She walked back to the master bedroom. Dressing in the violet-colored blouse and white skirt she had laid out last night before she crawled into bed, Caroline slipped on a pair of high-heeled sandals, pulled a comb through her wet hair, grabbed her shoulder bag, and hurried out of the apartment, rolling her suitcase behind her. When the elevator doors slid open on the first floor, she looked across the lobby to the heavy glass doors. The driver was waiting at the curb outside.
"Mornin'." The man smiled as he opened the rear door of the dark blue sedan.
"Nice to see you again, Rodney. It's been a while. Thanks," said Caroline, getting into the backseat as the chauffeur took her suitcase and stashed it in the trunk. Most days--the days she was better organized and less rushed--Caroline took a taxi to work; but in the very early morning hours, it was better, safer, and more reliable to arrange for the car service. As the sedan traveled down Central Park West, Caroline heard the buzzing inside her bag and fumbled around until she found her cell phone.
"Hey there, Sunshine. How's my girl?"
"Nick." Pleasure registered on Caroline's face as she leaned back against the faux leather seat. "What are you doing up?"
"I haven't gone to bed yet, my love. Remember, it's only one-thirty here."
"I couldn't forget for a second where you are, Nick, when I'm wishing you were here with me instead. But you didn't answer my question. What are you doing up?"
Caroline heard her husband sigh three thousand miles away. "The screenplay. The director wanted a change in that scene at the Laundromat, but I think I have it fixed now. It better be, anyway, because I'm not hanging around to do any more work on it. I'm determined to catch that flight out of LAX this afternoon. I can't wait to get there."
"Me, too." Caroline lowered her voice. "It seems like it's been forever."
"That's because it has been," Nick answered. "These three weeks have been an eternity. I miss you."
Caroline looked out the car window as the driver turned west on Sixty-third Street and then south on Columbus Avenue. "Well, when you've only been married for three months, three weeks is a long time. A fourth of our married life spent apart, Nick. What's wrong with that picture?"
"I know, I know," he said. "We are going to have to do something about that. But I couldn't get out of this trip, Sunshine. You said you understood."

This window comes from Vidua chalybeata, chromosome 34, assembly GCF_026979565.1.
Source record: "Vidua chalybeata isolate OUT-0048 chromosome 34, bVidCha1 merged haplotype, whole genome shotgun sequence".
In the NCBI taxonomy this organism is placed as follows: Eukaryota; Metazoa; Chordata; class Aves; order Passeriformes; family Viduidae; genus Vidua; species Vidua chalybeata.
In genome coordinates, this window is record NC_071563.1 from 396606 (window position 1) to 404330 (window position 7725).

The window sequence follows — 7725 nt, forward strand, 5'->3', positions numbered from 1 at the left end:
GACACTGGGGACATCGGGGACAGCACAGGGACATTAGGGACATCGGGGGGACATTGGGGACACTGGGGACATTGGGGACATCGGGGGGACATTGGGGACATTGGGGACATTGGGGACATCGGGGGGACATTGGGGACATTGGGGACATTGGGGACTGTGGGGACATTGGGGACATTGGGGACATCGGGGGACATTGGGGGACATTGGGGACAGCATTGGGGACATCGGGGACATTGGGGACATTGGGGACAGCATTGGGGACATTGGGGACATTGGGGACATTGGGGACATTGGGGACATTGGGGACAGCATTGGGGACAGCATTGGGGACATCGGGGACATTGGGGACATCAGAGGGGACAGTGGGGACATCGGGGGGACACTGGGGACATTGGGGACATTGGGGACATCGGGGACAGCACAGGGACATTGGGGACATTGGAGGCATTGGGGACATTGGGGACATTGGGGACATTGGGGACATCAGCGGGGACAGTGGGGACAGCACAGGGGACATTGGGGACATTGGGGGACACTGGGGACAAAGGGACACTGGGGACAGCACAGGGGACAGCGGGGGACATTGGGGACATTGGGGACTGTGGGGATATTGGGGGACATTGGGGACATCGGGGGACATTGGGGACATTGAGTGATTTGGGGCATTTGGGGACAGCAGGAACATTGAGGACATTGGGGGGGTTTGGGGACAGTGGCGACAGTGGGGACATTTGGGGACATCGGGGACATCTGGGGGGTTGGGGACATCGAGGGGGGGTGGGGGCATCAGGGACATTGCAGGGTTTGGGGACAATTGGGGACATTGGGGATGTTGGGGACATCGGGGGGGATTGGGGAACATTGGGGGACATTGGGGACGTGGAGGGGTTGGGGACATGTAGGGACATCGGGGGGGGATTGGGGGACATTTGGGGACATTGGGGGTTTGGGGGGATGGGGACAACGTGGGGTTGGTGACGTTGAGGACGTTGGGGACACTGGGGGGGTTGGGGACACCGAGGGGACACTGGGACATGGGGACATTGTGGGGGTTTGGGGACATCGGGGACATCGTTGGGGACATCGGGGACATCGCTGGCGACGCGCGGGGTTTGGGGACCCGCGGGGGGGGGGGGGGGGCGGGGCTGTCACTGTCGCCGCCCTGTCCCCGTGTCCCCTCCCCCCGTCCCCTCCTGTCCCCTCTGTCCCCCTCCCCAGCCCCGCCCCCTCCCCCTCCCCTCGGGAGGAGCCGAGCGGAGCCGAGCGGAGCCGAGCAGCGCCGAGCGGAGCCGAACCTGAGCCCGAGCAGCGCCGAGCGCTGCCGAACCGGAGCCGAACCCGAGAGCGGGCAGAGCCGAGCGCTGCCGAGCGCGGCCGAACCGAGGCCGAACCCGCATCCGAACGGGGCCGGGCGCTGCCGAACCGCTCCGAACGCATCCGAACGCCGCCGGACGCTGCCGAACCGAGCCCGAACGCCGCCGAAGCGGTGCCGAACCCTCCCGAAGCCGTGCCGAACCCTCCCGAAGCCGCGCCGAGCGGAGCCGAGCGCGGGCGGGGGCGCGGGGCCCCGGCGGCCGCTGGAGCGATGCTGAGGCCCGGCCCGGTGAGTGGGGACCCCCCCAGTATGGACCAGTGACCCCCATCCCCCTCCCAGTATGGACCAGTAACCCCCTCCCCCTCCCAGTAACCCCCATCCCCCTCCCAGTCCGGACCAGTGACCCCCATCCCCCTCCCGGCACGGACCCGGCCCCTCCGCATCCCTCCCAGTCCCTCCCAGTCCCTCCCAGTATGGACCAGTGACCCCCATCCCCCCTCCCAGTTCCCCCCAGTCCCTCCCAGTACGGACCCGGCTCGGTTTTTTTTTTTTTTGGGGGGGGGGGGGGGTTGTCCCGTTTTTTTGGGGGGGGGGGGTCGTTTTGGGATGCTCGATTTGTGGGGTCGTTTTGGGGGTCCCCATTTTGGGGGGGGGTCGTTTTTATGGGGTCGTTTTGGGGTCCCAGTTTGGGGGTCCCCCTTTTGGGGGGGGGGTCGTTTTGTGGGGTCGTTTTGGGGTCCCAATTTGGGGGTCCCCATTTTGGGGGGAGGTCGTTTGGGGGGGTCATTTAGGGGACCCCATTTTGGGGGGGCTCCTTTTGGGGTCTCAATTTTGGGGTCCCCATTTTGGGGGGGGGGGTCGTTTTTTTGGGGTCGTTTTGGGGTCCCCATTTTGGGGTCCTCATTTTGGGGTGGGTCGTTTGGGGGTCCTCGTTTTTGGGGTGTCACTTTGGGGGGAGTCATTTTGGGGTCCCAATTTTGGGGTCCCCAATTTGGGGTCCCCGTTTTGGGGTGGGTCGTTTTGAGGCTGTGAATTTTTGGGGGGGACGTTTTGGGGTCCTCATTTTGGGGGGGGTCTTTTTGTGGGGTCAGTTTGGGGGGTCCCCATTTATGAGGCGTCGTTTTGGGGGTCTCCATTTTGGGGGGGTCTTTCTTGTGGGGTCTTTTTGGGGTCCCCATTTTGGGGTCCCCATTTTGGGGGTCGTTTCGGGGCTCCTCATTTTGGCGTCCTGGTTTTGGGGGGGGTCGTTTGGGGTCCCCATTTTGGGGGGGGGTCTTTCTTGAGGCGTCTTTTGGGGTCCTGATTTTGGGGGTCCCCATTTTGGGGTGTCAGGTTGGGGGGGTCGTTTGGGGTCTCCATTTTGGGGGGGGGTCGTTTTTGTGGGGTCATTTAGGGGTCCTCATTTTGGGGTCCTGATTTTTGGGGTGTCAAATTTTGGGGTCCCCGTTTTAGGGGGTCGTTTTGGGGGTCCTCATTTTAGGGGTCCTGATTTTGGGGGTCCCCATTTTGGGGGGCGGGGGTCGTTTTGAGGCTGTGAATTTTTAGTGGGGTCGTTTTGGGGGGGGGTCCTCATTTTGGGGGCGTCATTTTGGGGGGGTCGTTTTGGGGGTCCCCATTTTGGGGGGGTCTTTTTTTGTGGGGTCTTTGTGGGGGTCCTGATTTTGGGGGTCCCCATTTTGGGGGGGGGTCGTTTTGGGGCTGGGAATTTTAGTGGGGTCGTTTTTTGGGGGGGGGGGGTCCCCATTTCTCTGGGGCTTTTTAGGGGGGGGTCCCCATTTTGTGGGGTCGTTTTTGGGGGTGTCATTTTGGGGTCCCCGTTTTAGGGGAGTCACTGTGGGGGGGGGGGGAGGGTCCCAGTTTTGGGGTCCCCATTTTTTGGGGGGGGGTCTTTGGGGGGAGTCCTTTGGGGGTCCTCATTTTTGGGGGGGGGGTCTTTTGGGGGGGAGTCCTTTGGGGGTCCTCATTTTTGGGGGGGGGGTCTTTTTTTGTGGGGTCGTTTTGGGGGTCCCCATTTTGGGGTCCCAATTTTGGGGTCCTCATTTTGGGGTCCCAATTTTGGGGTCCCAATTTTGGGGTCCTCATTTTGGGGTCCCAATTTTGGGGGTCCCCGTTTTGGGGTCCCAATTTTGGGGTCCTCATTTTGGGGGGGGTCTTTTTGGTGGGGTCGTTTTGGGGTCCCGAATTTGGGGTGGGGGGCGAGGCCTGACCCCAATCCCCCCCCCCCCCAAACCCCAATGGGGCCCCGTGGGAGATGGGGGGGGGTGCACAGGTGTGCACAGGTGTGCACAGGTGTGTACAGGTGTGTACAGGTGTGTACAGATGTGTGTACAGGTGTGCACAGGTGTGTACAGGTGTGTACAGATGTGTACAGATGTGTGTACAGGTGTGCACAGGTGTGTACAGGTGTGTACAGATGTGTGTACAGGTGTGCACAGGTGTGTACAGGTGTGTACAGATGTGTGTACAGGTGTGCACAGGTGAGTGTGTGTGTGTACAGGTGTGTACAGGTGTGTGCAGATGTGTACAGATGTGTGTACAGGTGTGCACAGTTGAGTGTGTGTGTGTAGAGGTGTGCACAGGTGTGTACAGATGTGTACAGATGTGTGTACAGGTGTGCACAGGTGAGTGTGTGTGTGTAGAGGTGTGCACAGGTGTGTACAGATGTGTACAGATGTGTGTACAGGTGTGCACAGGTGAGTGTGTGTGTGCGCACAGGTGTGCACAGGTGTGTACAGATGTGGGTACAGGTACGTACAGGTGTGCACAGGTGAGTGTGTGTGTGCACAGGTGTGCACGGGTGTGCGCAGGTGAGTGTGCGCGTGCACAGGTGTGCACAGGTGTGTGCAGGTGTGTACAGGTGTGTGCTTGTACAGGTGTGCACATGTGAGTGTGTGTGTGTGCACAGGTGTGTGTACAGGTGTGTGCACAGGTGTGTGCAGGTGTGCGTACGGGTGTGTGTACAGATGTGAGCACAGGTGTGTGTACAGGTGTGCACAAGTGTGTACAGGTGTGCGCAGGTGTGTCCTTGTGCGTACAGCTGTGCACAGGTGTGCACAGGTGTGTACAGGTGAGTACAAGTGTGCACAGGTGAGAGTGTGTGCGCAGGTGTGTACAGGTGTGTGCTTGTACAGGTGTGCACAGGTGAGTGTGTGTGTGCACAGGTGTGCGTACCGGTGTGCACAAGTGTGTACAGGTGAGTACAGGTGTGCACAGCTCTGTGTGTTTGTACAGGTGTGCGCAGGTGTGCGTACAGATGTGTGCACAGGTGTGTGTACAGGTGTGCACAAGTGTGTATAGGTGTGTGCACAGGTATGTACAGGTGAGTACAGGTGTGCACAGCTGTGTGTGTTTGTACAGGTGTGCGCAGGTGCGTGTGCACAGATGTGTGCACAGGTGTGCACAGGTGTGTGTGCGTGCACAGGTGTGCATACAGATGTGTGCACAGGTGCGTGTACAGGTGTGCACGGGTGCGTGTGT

"I do. But that doesn't mean I have to like it." Caroline watched as Lincoln Center passed by her window.
"Okay, it's settled. We both hate being apart." Nick laughed. "But it won't be long before I'm staring into those beautiful blue eyes of yours. And by the way, what are you doing up so early? I tried your cell thinking I'd leave a message before I turned in. I didn't expect you to answer."
"I've got a review in the second hour of the show, and I haven't even written it yet."
"Naughty girl. That doesn't sound like you. What happened?"
"At the last minute, Meg called from Warrenstown and asked if I could bring some things up when I came. That daughter of yours has very specific tastes, and I wanted to make sure I got her exactly what she wanted. It took some time." Caroline omitted telling Nick about the pot she'd found in his daughter's room. Nor did she mention the cutting criticism her boss had hurled her way yesterday. She knew she would tell him all about that when they were together. But she didn't want to get into a discussion about Linus over the phone.
"That was good of you, Caroline. I know how hard you're trying with Meg, and I so appreciate it, honey. She's bound to come around, sweetheart. But . . ." His voice trailed off.
"But I'm not her mother." Caroline finished the sentence for him. And I never will be, she thought as the sedan stopped across the street from the Broadcast Center.
Caroline knew that she could never take Meg's mother's place. She had lost her own mother at just about Meg's age from the same horrible disease. Caroline had started college with two parents and graduated an orphan. Pancreatic cancer took her mother when Caroline was a sophomore. A heart attack claimed her father eighteen months later. There still wasn't a day that went by that she didn't miss them. Caroline knew she always would.
So, in the months Caroline and Nick had dated and then married, she had understood the resentment Meg felt toward the woman who had taken her mother's place in her father's affections. She had been trying to be sensitive to Meg's emotions, excusing her moodiness and sarcasm, but she was becoming resentful herself. Dealing with a hostile stepchild was energy-sapping, and Caroline had found herself relieved when Meg left for Warrenstown for the summer. Now, having found the pot in Meg's closet, Caroline felt a new tension. It only compounded her anxiety about the possibility of losing her job.